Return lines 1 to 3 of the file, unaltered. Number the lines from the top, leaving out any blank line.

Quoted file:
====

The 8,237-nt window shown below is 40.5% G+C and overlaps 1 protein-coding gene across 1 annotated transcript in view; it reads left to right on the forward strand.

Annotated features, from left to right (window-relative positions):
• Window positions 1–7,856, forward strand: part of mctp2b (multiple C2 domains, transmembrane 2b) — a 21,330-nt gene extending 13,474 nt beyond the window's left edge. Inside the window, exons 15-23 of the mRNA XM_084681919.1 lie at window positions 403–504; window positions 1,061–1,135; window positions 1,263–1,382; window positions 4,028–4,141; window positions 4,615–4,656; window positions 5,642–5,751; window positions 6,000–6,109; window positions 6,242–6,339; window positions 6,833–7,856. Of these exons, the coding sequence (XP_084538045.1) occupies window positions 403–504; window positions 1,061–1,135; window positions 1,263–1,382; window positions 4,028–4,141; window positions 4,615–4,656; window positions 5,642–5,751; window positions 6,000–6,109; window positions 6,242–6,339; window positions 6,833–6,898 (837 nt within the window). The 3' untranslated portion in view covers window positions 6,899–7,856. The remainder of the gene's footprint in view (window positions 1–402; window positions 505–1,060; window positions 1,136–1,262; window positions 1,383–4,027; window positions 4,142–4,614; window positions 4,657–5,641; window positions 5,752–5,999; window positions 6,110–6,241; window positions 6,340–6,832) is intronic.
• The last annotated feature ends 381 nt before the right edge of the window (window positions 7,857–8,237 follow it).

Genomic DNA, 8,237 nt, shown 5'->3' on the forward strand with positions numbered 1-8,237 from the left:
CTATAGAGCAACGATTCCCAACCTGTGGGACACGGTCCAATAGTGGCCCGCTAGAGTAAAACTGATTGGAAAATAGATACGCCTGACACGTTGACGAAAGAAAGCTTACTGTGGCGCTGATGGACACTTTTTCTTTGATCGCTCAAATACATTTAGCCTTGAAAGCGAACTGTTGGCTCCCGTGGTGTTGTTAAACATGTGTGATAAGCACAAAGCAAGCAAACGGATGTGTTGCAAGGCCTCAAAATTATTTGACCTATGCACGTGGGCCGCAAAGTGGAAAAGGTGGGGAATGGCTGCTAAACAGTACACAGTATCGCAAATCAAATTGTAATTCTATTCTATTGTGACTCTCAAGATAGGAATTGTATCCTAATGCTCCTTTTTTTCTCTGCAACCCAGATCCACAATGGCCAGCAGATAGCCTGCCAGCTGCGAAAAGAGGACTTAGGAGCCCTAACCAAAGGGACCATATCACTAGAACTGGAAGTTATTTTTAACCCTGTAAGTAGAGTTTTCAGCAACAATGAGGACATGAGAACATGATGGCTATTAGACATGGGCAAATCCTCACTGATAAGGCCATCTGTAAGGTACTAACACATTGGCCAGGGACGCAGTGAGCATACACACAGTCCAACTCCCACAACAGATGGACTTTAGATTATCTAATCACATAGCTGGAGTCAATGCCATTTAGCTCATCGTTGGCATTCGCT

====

The 8,237-nt window shown below is 40.5% G+C and overlaps 1 protein-coding gene across 1 annotated transcript in view; it reads left to right on the forward strand.

Annotated features, from left to right (window-relative positions):
• Window positions 1–7,856, forward strand: part of mctp2b (multiple C2 domains, transmembrane 2b) — a 21,330-nt gene extending 13,474 nt beyond the window's left edge. Inside the window, exons 15-23 of the mRNA XM_084681919.1 lie at window positions 403–504; window positions 1,061–1,135; window positions 1,263–1,382; window positions 4,028–4,141; window positions 4,615–4,656; window positions 5,642–5,751; window positions 6,000–6,109; window positions 6,242–6,339; window positions 6,833–7,856. Of these exons, the coding sequence (XP_084538045.1) occupies window positions 403–504; window positions 1,061–1,135; window positions 1,263–1,382; window positions 4,028–4,141; window positions 4,615–4,656; window positions 5,642–5,751; window positions 6,000–6,109; window positions 6,242–6,339; window positions 6,833–6,898 (837 nt within the window). The 3' untranslated portion in view covers window positions 6,899–7,856. The remainder of the gene's footprint in view (window positions 1–402; window positions 505–1,060; window positions 1,136–1,262; window positions 1,383–4,027; window positions 4,142–4,614; window positions 4,657–5,641; window positions 5,752–5,999; window positions 6,110–6,241; window positions 6,340–6,832) is intronic.